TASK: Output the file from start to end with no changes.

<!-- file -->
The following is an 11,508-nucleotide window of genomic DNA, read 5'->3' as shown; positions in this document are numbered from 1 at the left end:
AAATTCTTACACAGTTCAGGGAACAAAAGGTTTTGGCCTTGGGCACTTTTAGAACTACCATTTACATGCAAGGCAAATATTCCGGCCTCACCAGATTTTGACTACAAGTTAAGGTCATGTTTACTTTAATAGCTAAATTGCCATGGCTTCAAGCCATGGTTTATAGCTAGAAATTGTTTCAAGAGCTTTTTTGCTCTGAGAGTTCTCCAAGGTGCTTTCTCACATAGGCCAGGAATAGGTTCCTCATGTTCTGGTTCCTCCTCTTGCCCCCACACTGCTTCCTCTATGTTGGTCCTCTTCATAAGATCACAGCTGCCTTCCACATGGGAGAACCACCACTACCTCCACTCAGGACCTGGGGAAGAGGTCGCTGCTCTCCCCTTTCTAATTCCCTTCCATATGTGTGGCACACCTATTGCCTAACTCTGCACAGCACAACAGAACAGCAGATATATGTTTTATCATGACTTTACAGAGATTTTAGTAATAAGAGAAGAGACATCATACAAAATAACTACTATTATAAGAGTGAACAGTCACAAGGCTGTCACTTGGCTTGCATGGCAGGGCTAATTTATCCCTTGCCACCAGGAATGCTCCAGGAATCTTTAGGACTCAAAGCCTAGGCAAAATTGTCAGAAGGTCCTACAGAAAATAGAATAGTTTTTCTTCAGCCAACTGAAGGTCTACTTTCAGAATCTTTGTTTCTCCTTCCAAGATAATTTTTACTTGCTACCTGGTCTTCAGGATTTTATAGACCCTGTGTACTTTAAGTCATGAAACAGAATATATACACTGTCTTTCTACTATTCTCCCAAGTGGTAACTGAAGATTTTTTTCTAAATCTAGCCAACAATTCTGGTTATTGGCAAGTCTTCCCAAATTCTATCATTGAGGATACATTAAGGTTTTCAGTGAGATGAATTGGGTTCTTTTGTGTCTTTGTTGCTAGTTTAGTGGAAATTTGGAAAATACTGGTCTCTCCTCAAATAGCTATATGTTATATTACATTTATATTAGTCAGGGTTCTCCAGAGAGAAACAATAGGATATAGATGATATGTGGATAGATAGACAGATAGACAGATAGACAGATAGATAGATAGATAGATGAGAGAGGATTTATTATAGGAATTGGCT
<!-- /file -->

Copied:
The following is an 11,508-nucleotide window of genomic DNA, read 5'->3' as shown; positions in this document are numbered from 1 at the left end:
AAATTCTTACACAGTTCAGGGAACAAAAGGTTTTGGCCTTGGGCACTTTTAGAACTACCATTTACATGCAAGGCAAATATTCCGGCCTCACCAGATTTTGACTACAAGTTAAGGTCATGTTTACTTTAATAGCTAAATTGCCATGGCTTCAAGCCATGGTTTATAGCTAGAAATTGTTTCAAGAGCTTTTTTGCTCTGAGAGTTCTCCAAGGTGCTTTCTCACATAGGCCAGGAATAGGTTCCTCATGTTCTGGTTCCTCCTCTTGCCCCCACACTGCTTCCTCTATGTTGGTCCTCTTCATAAGATCACAGCTGCCTTCCACATGGGAGAACCACCACTACCTCCACTCAGGACCTGGGGAAGAGGTCGCTGCTCTCCCCTTTCTAATTCCCTTCCATATGTGTGGCACACCTATTGCCTAACTCTGCACAGCACAACAGAACAGCAGATATATGTTTTATCATGACTTTACAGAGATTTTAGTAATAAGAGAAGAGACATCATACAAAATAACTACTATTATAAGAGTGAACAGTCACAAGGCTGTCACTTGGCTTGCATGGCAGGGCTAATTTATCCCTTGCCACCAGGAATGCTCCAGGAATCTTTAGGACTCAAAGCCTAGGCAAAATTGTCAGAAGGTCCTACAGAAAATAGAATAGTTTTTCTTCAGCCAACTGAAGGTCTACTTTCAGAATCTTTGTTTCTCCTTCCAAGATAATTTTTACTTGCTACCTGGTCTTCAGGATTTTATAGACCCTGTGTACTTTAAGTCATGAAACAGAATATATACACTGTCTTTCTACTATTCTCCCAAGTGGTAACTGAAGATTTTTTTCTAAATCTAGCCAACAATTCTGGTTATTGGCAAGTCTTCCCAAATTCTATCATTGAGGATACATTAAGGTTTTCAGTGAGATGAATTGGGTTCTTTTGTGTCTTTGTTGCTAGTTTAGTGGAAATTTGGAAAATACTGGTCTCTCCTCAAATAGCTATATGTTATATTACATTTATATTAGTCAGGGTTCTCCAGAGAGAAACAATAGGATATAGATGATATGTGGATAGATAGACAGATAGACAGATAGACAGATAGATAGATAGATAGATGAGAGAGGATTTATTATAGGAATTGGCT